Worries about another gas leak disaster have prompted Wellington officials to take a stance against a route that would put the NEXUS gas line close to the village.
Steve Pyles, village administrator, filed a letter Aug. 24 with the Federal Energy Regulatory Commission saying the line should swing farther to the north as originally planned by Spectra Energy Corp.
A proposal to move the line away from the city of Oberlin has been put forward by a group called the Coalition to Reroute NEXUS. It is formally supported by the city of Green, Ohio.
Wellington Township trustees passed a resolution earlier this month and filed it with FERC on Aug. 24 opposing the more southernly route that CORN and Green want.
“It is certainly my hope that given the various significant disadvantages of the city of Green route, it will end consideration of it as an alternative,” Pyles wrote.
Spectra Energy is proposing the 36-inch, 250-mile NEXUS gas transmission pipeline.
As planned, it will pass across Oberlin’s southern border and through Pittsfield Township.
The draft was filed with FERC and reviewed three proposed lines and how each would impact land, water, wildlife, soil, as well as hiring practices for construction.
Green’s alternative adds 9.9 miles to the route and moves the line away from Oberlin and nearly 3,000 feet northeast of the village of Wellington.
Wellington fire chief Mike Wetherbee said a pipeline is always a concern to his department and local officials.
“No matter where you put that pipeline it’s always going to affect people,” he said.
Pyles said he understands Spectra Energy’s need to bring new resources to market since he manages a public power agency in the village that’s a cycle gas-fired power plant.
However, he is nervous about bringing the NEXUS line close to Wellington, which had a 117,000-gallon gasoline leak near Maple Street three years ago. It caused several blocks to be evacuated.
Pyles had six main concerns about the NEXUS route proposed by CORN and Green:
• It would pass nearly 2,000 feet from an existing gas pumping and underground storage field east of town near Smith Road.
• The route would cross a busy CSX double mainline rail transport that passes less than a mile from the village.
• It would cross an existing high pressure transmission pipeline.
• The city of Green’s route would pass within 1,000 feet of a trailer home park which is north of Wellington.
• The route would also travel through farm land owned by the Amish and Mennonites.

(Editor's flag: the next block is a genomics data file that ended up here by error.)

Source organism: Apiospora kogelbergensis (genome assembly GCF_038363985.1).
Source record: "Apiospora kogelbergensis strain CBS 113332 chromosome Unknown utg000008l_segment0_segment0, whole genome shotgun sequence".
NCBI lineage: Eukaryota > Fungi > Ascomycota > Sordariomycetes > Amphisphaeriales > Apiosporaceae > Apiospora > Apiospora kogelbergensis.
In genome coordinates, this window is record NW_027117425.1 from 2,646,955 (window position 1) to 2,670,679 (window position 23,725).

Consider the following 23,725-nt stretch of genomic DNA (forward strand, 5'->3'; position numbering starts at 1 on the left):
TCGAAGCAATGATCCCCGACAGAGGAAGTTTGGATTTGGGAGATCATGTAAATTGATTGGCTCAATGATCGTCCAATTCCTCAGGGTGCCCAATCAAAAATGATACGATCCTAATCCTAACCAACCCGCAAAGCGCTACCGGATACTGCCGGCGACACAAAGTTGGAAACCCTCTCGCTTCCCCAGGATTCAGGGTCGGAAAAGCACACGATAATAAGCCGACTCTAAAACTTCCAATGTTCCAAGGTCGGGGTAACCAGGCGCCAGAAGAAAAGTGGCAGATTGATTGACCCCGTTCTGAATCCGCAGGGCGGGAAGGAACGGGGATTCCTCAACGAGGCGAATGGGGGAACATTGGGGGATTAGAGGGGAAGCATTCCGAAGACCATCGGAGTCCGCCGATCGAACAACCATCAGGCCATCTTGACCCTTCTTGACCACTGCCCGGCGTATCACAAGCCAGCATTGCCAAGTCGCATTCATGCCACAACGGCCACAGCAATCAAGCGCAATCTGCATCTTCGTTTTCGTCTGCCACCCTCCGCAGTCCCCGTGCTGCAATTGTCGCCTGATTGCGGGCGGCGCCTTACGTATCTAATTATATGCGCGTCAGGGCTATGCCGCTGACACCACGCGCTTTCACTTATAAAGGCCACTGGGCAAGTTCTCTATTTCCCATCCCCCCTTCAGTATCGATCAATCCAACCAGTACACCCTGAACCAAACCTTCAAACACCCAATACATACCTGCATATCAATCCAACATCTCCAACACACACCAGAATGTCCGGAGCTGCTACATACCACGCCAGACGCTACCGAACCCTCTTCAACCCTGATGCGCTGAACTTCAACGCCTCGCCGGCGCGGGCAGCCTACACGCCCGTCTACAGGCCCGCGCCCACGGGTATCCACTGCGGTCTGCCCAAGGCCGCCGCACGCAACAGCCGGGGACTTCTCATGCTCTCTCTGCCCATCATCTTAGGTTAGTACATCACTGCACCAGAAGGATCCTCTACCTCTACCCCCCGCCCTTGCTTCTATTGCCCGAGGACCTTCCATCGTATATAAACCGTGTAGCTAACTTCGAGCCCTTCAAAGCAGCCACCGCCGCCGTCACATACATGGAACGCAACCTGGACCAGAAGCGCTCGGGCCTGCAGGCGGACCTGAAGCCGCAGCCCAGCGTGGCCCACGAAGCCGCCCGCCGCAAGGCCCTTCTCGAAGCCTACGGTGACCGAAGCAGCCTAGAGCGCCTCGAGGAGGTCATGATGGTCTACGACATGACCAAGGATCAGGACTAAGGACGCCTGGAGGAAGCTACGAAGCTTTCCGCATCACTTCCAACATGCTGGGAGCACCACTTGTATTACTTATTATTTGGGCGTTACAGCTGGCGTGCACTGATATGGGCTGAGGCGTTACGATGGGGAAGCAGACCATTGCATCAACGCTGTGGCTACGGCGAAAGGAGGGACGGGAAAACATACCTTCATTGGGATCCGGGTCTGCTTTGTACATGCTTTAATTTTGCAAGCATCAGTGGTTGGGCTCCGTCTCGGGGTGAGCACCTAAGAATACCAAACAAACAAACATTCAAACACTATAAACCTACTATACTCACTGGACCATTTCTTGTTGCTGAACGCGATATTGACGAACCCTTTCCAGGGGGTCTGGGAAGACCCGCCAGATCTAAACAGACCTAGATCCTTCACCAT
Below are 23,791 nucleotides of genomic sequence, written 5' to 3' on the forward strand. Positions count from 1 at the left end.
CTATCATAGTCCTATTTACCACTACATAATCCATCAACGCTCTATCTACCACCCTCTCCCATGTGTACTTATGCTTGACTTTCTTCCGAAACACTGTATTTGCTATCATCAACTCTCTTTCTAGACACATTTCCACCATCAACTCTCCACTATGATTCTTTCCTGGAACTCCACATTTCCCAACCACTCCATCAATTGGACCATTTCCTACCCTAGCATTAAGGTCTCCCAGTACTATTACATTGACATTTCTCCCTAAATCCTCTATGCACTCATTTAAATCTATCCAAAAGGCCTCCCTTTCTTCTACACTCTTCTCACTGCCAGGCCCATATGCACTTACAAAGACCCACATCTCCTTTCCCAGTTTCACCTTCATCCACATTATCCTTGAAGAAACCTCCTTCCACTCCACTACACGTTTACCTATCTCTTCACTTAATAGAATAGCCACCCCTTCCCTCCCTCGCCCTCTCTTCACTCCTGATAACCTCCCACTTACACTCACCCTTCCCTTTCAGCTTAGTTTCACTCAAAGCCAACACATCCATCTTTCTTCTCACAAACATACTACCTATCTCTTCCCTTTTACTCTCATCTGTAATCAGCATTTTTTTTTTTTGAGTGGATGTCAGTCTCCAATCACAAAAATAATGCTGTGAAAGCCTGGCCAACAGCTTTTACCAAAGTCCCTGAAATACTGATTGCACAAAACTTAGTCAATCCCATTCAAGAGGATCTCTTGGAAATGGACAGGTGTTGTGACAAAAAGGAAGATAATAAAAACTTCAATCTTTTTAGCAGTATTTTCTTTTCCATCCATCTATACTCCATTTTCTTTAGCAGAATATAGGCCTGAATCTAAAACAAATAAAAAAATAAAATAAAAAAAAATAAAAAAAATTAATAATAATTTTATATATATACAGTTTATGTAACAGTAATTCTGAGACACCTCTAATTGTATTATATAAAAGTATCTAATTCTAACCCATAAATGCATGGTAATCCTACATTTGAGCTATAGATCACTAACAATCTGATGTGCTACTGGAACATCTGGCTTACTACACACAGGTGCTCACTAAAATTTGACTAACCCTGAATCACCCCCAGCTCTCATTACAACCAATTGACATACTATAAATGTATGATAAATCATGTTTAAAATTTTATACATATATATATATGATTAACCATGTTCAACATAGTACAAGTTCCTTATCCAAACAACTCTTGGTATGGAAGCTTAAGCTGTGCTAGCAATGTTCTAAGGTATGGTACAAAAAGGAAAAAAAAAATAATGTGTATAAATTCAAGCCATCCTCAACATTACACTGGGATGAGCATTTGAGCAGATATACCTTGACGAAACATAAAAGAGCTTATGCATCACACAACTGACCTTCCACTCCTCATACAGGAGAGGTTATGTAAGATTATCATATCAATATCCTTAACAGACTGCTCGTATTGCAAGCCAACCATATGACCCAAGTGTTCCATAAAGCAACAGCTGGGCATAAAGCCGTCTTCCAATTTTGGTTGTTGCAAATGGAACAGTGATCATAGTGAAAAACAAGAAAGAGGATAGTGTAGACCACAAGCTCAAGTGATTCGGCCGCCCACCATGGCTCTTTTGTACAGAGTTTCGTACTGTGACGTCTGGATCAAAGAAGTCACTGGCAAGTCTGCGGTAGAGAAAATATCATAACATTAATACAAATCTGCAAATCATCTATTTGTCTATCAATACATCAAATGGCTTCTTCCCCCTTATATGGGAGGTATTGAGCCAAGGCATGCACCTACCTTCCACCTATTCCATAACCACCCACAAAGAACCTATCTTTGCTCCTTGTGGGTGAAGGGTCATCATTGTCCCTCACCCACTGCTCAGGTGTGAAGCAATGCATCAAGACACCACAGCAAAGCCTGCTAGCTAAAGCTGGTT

• It would pass land that Pyles sees as an option to expand the village’s industrial park.
Pyles said he has seen a dramatic increase in millions of gallons of petroleum products being carried each day on the railroad.
“Those trains are a good mile long and could stretch back into the village,” he said, imagining what could happen if the gas line ruptured and a train had to be stopped.
Wetherbee said his department and village officials are already dealing with gas lines, natural gas storage units, trains, and tractor-trailers carrying a variety of products.
Despite his concerns about disasters caused by natural gas lines, he said the pipelines are “relatively safe.”
NEXUS spokesman Arthur Diestel said two alternative routes that have been put forward do not meet the company’s needs to hit target markets so Spectra Energy plans to move forward with its original proposed route.
“Given that the alternative route has not had the level of public information and involvement as the proposed route, I can say that FERC will find many in our community would be opposed to the alternative route,” Pyles wrote. “I think there’s some concerns in the fire district and township.”
He said village officials wanted to make sure FERC knew that they supported Spectra’s decision to keep the route to the north.
Paul Gierosky, a board member of the Coalition to Reroute Nexus, said the city of Green’s route was drafted to find a better way around heavily populated areas in Stark, Summit, Medina, and Lorain counties.
“The alternative route has been designed to rejoin the proposed NEXUS route in either Lorain or Erie county to allow for reasonable access to potential gas consumers on the western side of the Cleveland Metro area,” he said.
Spectra Energy will file its final application with FERC in late 2015 and is expected to begin construction in 2017.
Once construction begins, each section of the pipeline is expected to be completed within four to eight weeks.
Valerie Urbanik can be reached at 440-647-3171 or on Twitter @ValUrbanik.
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